The polls were right; the vibes were wrong. Democrats seem to have blocked the Republican wave by riding “Dobbs and democracy.” Trump lost, and extremism lost. DeSantis won, and Florida is a red state now. Also: Why is America so terrible at counting votes?
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Derek has five major takeaways from the midterm elections. One of them, which has been partially excerpted below, examines what the election results can teach us about polling.
Derek Thompson: Takeaway no. 2: The polls were right and the vibes were wrong. So in the last week, many pundits, including myself, became increasingly convinced the Democrats were facing a red wave—a total blowout, getting crushed in the House, getting crushed in the Senate. Conservative pundits were sure of it. Liberal pundits were dreading it. Meanwhile, the FiveThirtyEight weighted average of polls had this race at 50-50. Nobody believed it, but the FiveThirtyEight weighted average of polls had this race at 50-50. And right now, the most likely outcome is probably 50-50: 50 Republican senators and 50 Democratic senators, which by the way means a Democratic Senate because the vice president can cast a decisive 51st vote in the event of a tie.
This is confusing people because I think they are overfitting to 2016. Remember, the polls whiffed in 2016, and then they whiffed again even more in 2020. And both of those whiffs overstated the Democratic vote share. In other words, Donald Trump overperformed his polls in both elections. But coming off of that, I think a lot of people assumed that this is the nature of polls, polls are always going to be wrong for Republicans. But actually, this is now the second consecutive midterm election where the polls were, if anything, slightly wrong in the opposite direction. They understated Democrats’ strength. What does this mean going forward? No. 1, maybe just like downshift vibes. The polling industry is not utterly destroyed, it is not existentially screwed. It makes sense to look at the data, to average. It also means, as Nate Silver likes to say, that the direction of polling errors is pretty random.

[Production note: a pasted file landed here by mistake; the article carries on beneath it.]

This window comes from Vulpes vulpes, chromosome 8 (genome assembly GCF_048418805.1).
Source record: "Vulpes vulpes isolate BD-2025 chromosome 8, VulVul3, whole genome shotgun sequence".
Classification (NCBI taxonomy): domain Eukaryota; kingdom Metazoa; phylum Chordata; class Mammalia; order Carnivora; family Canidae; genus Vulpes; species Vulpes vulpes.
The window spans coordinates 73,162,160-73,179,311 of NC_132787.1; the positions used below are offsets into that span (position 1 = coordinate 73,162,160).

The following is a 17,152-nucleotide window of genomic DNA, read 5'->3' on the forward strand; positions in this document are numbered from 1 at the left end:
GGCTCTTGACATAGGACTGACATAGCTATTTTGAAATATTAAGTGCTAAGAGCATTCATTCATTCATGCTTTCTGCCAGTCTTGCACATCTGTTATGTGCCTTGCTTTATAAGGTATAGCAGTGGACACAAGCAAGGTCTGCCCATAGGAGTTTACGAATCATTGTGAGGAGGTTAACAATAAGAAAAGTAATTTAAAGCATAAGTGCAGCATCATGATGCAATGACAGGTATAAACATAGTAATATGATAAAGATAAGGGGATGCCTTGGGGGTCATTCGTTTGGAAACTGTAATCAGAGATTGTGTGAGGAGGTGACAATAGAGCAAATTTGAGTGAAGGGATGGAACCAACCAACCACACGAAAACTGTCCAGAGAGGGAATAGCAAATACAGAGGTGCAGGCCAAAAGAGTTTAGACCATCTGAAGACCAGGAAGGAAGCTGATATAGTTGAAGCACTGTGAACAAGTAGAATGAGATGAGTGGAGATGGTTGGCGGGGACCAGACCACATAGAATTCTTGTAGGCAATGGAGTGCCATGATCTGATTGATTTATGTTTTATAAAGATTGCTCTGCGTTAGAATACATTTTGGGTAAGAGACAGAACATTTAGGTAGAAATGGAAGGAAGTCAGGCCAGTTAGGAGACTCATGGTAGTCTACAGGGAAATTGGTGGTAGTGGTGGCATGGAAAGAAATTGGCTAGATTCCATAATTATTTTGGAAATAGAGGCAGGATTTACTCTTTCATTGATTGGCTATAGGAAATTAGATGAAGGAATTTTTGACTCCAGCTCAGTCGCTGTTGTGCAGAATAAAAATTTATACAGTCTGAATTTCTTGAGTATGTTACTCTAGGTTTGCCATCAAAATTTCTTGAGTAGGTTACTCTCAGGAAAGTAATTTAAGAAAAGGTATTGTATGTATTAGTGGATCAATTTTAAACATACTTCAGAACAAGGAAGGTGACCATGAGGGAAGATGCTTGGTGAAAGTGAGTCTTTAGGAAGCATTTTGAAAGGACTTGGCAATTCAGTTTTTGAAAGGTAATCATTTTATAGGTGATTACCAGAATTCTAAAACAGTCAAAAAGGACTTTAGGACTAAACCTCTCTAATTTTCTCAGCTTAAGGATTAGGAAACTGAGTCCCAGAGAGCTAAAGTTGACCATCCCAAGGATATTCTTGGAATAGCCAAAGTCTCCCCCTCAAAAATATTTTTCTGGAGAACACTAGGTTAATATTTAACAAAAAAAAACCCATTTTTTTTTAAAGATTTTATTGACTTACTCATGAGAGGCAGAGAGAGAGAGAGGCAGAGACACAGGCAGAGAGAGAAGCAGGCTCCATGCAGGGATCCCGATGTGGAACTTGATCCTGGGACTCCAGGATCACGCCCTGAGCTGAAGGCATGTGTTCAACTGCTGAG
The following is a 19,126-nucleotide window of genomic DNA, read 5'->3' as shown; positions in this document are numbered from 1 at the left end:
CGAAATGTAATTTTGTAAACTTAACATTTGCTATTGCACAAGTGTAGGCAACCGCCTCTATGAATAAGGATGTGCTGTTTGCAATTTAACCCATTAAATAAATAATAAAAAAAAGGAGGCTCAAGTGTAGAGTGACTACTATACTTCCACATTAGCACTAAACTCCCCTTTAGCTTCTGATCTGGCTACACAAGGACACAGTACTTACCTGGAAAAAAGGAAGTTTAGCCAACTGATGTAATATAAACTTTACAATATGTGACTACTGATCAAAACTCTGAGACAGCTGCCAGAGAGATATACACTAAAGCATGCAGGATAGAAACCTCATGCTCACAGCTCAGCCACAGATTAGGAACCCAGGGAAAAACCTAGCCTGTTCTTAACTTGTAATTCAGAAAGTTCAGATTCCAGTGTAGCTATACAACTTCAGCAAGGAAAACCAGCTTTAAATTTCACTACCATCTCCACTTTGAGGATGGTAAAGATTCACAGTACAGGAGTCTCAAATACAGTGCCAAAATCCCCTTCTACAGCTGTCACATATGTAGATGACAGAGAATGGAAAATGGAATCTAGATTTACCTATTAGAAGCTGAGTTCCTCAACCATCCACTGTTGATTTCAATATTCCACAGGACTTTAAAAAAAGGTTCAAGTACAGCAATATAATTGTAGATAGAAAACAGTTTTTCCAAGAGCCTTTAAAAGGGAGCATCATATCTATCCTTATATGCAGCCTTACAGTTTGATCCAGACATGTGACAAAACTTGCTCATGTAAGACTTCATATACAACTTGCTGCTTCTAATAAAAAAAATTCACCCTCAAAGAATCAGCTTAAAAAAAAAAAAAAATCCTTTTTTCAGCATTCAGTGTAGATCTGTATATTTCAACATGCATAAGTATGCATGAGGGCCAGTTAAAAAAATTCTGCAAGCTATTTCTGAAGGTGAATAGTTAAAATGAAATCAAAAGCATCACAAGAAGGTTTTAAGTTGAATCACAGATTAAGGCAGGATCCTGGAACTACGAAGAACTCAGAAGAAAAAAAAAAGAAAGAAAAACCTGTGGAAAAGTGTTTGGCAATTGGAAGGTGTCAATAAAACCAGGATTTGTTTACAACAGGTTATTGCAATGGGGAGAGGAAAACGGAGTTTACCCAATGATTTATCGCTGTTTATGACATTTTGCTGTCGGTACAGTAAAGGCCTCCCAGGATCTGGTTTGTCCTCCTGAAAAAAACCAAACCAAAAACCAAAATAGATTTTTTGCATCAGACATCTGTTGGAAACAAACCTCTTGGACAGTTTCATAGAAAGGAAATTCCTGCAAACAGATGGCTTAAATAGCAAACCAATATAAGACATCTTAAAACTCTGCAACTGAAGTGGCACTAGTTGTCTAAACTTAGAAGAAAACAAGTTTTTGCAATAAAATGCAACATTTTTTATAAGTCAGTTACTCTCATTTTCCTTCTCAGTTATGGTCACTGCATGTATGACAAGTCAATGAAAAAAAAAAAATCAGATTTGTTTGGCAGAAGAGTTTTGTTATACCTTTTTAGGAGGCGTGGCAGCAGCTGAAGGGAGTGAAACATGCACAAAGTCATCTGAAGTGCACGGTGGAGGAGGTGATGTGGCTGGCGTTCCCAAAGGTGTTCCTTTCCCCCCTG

It’s pretty hard to predict, because pollsters are reacting to past elections, right? It’s really embarrassing to overstate the Republican vote share by five points in every single election. It makes you look like an idiot. And as a result, pollsters change and the direction of the error keeps flipping between Democrats and Republicans. I think that’s an important thing to carry forward. This also means, by the way, that the wave of last-minute, right-leaning pollsters who came in at the end were way too optimistic about Republican chances, and we’re going to talk about what that means in a little bit more detail in a few minutes.
This excerpt was edited for clarity. Listen to the rest of the episode here and follow the Plain English feed on Spotify.
Host: Derek Thompson
Producer: Devon Manze